I recently spent a short week in Albuquerque, New Mexico where I attended the Western Writers of America Convention. It was a first time experience for me. I’ve been a member for a long time but haven’t been able to squeeze the convention dates onto my calendar until this year.
WWA has a warm down-home outlook on the business of writing while encouraging old timers and newbies alike to polish and publish excellent work and to follow it up with a stellar marketing plan. Humor filled every corner of every room and panel. It was a refreshing change from the rigors of setting up a website, wrangling with print companies and picking at my right brain for that unique twist in plot.
Day one of the convention about 50 attendees took an hour long bus ride to the New Mexico History Museum and the Fray Angelico Chavez History Library in Santa Fe where an extensive collection of documents, maps and books are housed. Downstairs from the Library is the largest photo archive I’ve ever visited. The Library and Museum proved to be my favorite take-away experience.
Well, maybe meeting film star Wes Studi topped the museum visit but don’t tell anyone. You will remember Studi’s roles in Dances With Wolves and The Last of the Mohicans. He was Master of Ceremonies for the Spur Award banquet and like everyone else, mixed his own brand of humor into the venue.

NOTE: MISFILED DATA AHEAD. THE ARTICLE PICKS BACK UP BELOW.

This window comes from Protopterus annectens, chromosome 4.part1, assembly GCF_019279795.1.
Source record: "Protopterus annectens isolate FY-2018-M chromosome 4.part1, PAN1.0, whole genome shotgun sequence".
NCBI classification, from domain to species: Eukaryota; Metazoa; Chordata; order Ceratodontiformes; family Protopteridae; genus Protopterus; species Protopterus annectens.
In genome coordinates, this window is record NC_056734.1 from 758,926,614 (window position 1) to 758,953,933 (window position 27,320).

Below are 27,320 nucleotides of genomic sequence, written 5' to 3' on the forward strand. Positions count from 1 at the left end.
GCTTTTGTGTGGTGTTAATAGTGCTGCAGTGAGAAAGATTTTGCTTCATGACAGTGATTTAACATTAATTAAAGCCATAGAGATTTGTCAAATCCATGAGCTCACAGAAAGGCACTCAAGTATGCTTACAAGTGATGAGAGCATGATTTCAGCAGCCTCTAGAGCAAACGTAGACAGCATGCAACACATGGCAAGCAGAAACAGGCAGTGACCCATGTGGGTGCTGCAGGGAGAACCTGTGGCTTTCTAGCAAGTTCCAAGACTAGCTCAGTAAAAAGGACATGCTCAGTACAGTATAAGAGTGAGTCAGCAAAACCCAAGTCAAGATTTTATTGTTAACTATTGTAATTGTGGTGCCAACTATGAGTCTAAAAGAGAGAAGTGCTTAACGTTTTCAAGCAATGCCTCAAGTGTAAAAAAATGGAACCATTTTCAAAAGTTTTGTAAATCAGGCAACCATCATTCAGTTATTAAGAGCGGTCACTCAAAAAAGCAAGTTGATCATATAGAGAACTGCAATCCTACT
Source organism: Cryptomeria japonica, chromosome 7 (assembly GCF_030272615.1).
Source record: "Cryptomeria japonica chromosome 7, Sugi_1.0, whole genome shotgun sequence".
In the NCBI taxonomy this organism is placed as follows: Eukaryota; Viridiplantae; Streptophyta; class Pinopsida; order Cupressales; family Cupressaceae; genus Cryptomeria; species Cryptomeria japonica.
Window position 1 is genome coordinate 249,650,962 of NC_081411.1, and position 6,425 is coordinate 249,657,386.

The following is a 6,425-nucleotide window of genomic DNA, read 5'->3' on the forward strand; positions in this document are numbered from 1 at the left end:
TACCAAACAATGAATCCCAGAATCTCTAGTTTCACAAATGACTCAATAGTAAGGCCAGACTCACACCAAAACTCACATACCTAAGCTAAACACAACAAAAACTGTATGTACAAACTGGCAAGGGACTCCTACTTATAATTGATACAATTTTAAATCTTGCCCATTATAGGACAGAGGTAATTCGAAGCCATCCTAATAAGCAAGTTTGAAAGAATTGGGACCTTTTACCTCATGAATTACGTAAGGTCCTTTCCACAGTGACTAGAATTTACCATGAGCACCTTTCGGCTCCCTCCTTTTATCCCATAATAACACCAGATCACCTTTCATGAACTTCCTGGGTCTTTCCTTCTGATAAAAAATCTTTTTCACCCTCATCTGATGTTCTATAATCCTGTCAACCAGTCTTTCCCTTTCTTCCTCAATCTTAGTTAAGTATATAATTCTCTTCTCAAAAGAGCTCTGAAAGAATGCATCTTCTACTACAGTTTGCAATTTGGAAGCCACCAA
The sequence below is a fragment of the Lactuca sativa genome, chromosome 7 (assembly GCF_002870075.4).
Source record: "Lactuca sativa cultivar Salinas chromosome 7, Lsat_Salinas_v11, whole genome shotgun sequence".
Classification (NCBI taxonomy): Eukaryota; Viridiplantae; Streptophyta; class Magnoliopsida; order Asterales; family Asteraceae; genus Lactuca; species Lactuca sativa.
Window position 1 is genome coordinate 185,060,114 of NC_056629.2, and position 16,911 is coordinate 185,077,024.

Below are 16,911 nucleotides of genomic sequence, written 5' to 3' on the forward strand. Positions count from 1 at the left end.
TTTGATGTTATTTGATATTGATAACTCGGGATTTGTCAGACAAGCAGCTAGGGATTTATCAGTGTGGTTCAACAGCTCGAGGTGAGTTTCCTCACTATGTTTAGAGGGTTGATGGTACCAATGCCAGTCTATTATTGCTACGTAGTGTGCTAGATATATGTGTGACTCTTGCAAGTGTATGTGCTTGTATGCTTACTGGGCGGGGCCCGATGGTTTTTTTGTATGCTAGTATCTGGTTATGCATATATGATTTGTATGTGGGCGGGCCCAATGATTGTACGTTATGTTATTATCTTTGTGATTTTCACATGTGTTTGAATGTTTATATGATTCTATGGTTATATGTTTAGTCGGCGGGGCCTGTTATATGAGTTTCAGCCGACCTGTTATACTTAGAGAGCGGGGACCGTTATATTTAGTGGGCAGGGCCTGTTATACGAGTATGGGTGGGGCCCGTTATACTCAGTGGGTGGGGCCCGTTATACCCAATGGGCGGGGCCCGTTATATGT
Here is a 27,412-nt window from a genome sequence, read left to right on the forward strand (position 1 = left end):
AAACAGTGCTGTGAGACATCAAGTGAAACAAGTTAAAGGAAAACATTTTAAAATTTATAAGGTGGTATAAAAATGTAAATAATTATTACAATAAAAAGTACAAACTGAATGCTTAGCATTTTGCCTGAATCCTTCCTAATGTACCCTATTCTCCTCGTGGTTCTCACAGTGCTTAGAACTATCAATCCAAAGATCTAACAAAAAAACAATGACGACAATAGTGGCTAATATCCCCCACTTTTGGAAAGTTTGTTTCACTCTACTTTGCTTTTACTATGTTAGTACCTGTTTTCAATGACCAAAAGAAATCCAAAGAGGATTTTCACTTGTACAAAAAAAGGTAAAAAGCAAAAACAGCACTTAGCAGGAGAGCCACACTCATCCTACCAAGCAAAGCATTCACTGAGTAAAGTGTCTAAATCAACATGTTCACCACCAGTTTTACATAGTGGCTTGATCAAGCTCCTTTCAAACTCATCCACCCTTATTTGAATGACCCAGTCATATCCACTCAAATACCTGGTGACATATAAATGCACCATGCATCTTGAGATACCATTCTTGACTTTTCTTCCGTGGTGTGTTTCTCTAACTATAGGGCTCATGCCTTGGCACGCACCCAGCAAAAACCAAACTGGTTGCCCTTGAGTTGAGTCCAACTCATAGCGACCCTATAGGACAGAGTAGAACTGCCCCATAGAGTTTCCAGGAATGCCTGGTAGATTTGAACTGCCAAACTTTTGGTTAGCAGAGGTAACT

In the photo above, left to right, Alice Trego, former President of Women Writing the West, Wes Studi and yours truly pause after the award ceremony for a photo-op.
Conferences are a fantastic way to connect with other writers who would otherwise remain obscure blocked text on my computer screen. Most of us enjoy the advantages of email and blogging year round but sometimes it makes more sense to sit with a group of like-minded people to share and compare experiences. As far as I’m concerned, the value of networking eyeball to eyeball can not be over rated.
Alice Trego lives three, or is it four, states away from me and confirmed that she too found it helpful to meet personally with writers who’d had different experiences or who were at a similar career crossroad. We talked about the colossal changes taking place in the writing/publishing world and agree that change is good, but often requires a shift in attitude if we want to see our goals come to fruition.
We all ask ourselves: How will our writing projects fit into the new system? How and where should we market our work? How deep do we dig to pay for advertising? There are no clear answers. A few writers in attendance were big-house, over-the-top successful novelists. Others had tip-toed over into the, as yet, mostly untapped reserve of self and e-book publishing opportunities.
The WWA convention gave me the energy boost needed to renew enthusiasm for my writing journey. However, what has surprised me most is that I came home feeling validated as a work in progress
– – – just like my next novel.